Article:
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Today I get my cast off!! Woo hoo! There is still quite a bit of physical therapy and pain to work through before I’ll be back to myself. It’s been a crazy 7 weeks, but strangely enough, I’ve been thankful for breaking my wrist.  Before I get there, why not give you the full story…

The Un-Athlete

I’m not what you would describe as an athletic man, trust me. I’ve always been, let’s just be nice and say “plump”. Over my life I learned that there is really only one exercise I enjoy doing that is fun and relaxing.


So, you can imagine my excitement when in September of 2014 we moved to Louisville, CO and I was inspired to see how active everyone was here. Runners, bikers, families just walking for pleasure. Sadly, settling into a new town demanded my attention and the winter hit quickly after that, causing me to stay physically dormant until the following summer.

In June 2015, the company I work for moved from Louisville to nearby Westminster. This was the exact excuse I was looking for! I got myself a crappy bike of off Craigslist and drummed up the courage to make the 10.5 mile commute to work. The first time it took me a sweat-pouring oxygen-deprived hour and twenty minutes… but I did it. The thinner oxygen in the mile-high city had shown me who was boss… and it was definitely not me.


My new Giant Escape 2 hybrid commuter bike.

Encouraging Results

Over the course of the next few months I’d bike to work 2-3 times a week, and I watched my fitness level slowly improve until I was able to get to work in only 35-40 minutes. Over that time, the awkward route I had been taking became obsolete as the new “36 Bikeway” opened, a dedicated concrete bike path that stretched almost the entire distance and reduced my commute to just over 9 miles.

In a strange twist of fate, my car decided to die, so I decided to double down.  Instead of buying a new car, I took the $400 salvage and put that into a fun new hybrid bike, a Giant Escape 2.  I wanted to work up to biking 5 days a week.  I was now getting almost 1:30 of cardio exercise 3 or more times a week and I felt the healthiest I ever have. I had finally found my fitness fun.  On a whim I signed up for the Good Sam Bike Jam in nearby Lafayette and placed 20th out of 129 riders. Not to bad for someone of my historical plumpness.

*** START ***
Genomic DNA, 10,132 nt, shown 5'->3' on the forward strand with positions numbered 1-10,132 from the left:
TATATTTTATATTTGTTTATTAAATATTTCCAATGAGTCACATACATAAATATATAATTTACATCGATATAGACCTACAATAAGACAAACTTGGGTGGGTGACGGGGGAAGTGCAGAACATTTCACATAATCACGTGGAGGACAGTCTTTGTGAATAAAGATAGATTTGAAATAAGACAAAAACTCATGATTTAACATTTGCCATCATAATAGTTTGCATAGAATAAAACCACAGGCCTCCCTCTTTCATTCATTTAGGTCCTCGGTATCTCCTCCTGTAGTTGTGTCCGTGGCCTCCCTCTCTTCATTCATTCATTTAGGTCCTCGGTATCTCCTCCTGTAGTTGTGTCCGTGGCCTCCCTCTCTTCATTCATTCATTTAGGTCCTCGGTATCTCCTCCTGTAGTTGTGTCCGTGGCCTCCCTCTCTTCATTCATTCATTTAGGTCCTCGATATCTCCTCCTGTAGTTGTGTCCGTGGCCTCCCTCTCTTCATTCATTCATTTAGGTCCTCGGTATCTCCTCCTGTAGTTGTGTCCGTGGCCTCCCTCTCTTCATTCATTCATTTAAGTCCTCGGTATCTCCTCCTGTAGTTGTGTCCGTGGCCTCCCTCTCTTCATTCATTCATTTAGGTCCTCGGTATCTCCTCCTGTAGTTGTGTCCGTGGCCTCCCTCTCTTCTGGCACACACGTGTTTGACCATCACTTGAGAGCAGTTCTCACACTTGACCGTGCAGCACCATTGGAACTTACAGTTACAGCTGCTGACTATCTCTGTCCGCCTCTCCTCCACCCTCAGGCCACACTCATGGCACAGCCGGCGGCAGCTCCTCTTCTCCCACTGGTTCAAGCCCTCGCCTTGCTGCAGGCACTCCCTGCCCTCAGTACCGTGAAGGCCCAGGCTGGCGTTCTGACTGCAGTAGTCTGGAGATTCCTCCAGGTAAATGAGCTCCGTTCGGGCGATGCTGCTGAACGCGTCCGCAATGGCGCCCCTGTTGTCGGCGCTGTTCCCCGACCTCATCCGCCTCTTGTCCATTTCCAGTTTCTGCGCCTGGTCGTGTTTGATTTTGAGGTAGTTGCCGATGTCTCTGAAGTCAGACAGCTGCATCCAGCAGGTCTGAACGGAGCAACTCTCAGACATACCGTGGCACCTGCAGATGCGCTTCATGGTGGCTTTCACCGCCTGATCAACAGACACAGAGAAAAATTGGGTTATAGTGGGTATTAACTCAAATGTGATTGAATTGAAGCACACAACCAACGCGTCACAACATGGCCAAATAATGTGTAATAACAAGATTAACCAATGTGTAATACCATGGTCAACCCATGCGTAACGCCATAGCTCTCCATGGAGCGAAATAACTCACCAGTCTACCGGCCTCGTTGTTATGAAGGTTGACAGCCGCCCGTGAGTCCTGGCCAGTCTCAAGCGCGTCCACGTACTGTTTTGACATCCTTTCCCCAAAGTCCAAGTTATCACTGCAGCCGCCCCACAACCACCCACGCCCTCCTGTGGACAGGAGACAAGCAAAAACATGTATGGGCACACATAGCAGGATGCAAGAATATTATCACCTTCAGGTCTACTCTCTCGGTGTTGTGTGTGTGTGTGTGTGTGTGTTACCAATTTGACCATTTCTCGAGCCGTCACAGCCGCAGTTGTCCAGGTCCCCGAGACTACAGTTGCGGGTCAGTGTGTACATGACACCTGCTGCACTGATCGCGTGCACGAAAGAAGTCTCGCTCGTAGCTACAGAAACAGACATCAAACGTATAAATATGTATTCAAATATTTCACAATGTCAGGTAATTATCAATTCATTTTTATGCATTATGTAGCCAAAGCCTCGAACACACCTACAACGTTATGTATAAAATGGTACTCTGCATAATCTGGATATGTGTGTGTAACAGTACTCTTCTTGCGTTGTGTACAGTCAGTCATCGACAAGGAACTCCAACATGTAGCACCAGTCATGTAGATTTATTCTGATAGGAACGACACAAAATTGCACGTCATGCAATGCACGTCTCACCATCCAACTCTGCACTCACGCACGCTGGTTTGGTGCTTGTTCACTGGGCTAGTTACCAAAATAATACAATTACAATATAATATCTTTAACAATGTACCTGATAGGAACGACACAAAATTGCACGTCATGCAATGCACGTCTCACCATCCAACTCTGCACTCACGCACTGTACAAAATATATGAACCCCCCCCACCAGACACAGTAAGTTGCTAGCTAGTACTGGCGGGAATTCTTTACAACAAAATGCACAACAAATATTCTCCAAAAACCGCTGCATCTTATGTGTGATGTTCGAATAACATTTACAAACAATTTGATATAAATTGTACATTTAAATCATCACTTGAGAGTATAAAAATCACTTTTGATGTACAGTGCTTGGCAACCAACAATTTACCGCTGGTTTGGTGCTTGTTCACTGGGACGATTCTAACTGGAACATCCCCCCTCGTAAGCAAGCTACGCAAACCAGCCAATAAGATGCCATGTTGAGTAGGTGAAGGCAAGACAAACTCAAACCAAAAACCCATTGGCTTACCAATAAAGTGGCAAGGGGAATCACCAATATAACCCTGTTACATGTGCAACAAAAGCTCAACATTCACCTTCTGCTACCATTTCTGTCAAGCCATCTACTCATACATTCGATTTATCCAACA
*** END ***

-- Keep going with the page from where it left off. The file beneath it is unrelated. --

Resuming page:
Just finished my first 32 mile ride and surprisingly placed 20th.

October hit and winter was on its way again and my new bike would soon have to get stored away for the season. I felt like Indiana Jones, having just discovered a new precious treasure, only to have it torn from my hands.  I discovered a Facebook group called the “Icy Bike Winter Commuting Challenge“, a group of dedicated bikers from across the frozen parts of the world who commute to work year-round. They hold a public challenge to ride through the winter, giving updates and support to one another along the way. YES! It IS possible to commute on my bike year round. I was able to keep my newly found treasure!

Turn of Events

Three weeks into the challenge, on October 21, 2015, I looked worriedly outside as the temperature had dropped into the 40’s with some light raining. I would normally skip biking in the rain, but if I was going to start taking this seriously and bike through the winter, I needed to find a way to be comfortable with it. I took extra time to prep, putting on rain gear, winter gloves, additional layers of clothes, started my iPhone exercise app, powered up my lights, and headed out. I took everything very easily, riding about half the speed I normally do and taking extra care in each corner. I was about 3 miles into my frigid ride, and had just reached the bottom of a long downhill getting ready to turn for an uphill. BAM!

Before I could even think, let alone react, the left turn I was making had caused the narrow rear tire on my hybrid bike to slide out from underneath causing me to go down hard. My left elbow and left knee took the first hit, absorbing the impact of my 240 pound body at a leisurely 10 mph. Driven by reflex, my right hand then slapped down into the concrete to break the fall for the rest of my body. An immediate numbing sensation of pins and needles shot through my right hand and all of the other impact points screamed as I slid along the wet concrete about 10 feet to a dizzying stop.

A moment of quiet. Just the sound of rain bouncing off my helmet as I realized what had happened and finally let out a groan. I rolled myself over and immediately started a self injury assessment. Everything hurt, but I new immediately that there was something not normal with my right hand. In addition to the throbbing pain, which was fighting for attention from my left arm and leg, my right hand felt stiff, swollen, and nearly immobile. I immediately tried to move my fingers and thumb and they seemed to be moving ok, but any attempt to bend my wrist in any direction was meet with what I can only describe as my body screaming, “DON’T DO THAT!”


View of the two plates to reduce the distal radius fracture in my right wrist.

I stood up, gathered myself awkwardly like Ed Rooney at the end of Ferris Bueller’s Day Off, and stumbled over to my bike to call my wife Sharon.  She started on her way to get me but as it turned out I had crashed on a dedicated bike path, and my nearest landmark with car access was either a mile back or a mile forward. Time to start walking.